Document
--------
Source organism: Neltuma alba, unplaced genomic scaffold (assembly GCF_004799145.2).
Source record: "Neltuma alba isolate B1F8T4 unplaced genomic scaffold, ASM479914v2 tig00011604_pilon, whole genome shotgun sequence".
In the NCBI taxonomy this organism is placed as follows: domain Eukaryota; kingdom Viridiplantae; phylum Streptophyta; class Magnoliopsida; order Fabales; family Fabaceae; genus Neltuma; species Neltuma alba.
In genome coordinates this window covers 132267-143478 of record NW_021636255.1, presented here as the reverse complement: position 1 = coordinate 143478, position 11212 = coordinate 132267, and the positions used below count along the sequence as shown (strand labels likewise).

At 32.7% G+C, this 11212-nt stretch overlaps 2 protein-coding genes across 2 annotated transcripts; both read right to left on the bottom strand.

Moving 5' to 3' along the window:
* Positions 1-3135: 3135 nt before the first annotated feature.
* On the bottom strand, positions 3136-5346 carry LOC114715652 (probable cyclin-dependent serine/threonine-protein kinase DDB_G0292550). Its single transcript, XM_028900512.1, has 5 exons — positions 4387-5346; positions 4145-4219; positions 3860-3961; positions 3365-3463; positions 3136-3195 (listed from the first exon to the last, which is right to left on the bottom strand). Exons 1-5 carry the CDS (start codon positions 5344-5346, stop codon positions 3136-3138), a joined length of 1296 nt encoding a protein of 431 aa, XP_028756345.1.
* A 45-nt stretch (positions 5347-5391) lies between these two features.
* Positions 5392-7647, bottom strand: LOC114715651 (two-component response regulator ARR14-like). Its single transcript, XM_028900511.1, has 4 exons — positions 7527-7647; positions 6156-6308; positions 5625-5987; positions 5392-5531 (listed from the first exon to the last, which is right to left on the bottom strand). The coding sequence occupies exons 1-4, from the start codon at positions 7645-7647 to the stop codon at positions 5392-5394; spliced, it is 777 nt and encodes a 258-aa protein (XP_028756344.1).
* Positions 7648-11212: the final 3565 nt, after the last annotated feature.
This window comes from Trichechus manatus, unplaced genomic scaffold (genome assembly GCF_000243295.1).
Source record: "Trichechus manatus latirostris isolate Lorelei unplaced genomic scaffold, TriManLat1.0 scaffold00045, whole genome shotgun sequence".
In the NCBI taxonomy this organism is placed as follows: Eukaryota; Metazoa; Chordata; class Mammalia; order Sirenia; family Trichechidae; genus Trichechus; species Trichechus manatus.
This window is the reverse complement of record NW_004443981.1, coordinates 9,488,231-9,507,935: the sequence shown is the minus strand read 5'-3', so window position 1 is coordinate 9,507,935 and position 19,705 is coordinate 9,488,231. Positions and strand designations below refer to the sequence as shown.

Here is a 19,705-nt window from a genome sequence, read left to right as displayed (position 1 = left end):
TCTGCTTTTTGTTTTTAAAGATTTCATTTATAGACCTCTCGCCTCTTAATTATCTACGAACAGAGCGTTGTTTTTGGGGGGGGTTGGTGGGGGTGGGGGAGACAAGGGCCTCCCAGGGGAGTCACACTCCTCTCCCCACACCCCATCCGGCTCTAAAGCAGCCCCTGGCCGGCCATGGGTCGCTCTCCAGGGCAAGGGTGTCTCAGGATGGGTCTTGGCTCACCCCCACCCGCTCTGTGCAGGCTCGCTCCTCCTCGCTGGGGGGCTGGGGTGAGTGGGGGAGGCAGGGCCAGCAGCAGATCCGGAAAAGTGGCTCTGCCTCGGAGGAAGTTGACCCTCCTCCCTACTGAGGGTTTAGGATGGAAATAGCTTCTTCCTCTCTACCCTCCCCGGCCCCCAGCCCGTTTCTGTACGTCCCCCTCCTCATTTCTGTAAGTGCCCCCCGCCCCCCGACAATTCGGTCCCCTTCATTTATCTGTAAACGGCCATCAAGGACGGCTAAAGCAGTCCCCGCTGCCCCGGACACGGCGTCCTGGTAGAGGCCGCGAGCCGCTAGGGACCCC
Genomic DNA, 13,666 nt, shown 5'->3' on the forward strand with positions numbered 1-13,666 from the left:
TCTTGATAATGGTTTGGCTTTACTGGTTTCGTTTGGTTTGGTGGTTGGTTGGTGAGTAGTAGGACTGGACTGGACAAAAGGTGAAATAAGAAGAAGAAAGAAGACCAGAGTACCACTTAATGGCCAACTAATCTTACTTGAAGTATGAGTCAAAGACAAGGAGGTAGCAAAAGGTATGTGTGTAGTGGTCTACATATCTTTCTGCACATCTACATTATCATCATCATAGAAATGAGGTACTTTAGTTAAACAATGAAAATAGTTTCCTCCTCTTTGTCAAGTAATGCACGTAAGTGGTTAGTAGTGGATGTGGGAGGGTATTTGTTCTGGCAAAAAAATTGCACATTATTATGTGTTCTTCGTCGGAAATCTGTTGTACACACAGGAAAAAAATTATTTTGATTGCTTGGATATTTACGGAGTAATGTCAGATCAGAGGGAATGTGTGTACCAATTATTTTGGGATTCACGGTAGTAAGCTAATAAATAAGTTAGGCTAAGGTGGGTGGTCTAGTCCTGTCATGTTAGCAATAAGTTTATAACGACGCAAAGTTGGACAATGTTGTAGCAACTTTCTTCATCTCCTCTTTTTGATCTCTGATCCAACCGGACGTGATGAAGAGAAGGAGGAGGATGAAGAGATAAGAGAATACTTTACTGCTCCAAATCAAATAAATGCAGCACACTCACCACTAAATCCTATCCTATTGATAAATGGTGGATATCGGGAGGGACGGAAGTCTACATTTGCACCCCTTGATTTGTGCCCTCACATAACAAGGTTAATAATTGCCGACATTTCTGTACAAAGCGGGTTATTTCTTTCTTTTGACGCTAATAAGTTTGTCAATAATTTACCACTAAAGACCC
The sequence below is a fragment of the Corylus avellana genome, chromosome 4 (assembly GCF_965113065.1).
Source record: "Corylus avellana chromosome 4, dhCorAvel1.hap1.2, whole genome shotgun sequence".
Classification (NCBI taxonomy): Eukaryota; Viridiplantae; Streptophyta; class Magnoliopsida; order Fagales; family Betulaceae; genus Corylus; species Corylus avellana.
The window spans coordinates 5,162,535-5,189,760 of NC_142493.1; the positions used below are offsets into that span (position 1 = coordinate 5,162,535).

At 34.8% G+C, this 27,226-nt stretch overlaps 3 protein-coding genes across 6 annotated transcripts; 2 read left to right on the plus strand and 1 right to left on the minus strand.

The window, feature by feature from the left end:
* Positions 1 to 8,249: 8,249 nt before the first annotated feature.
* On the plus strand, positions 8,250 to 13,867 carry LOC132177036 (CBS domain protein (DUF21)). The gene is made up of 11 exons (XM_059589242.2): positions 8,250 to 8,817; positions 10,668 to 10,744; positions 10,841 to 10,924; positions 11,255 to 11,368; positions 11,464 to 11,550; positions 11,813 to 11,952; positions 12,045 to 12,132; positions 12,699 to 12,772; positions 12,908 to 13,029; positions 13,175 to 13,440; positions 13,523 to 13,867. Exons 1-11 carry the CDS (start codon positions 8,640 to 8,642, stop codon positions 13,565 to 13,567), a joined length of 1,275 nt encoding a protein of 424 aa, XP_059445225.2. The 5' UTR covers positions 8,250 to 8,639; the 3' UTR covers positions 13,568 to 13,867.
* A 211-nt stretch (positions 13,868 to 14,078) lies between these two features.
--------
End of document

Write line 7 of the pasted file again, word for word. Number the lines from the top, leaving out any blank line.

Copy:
* Positions 1-3135: 3135 nt before the first annotated feature.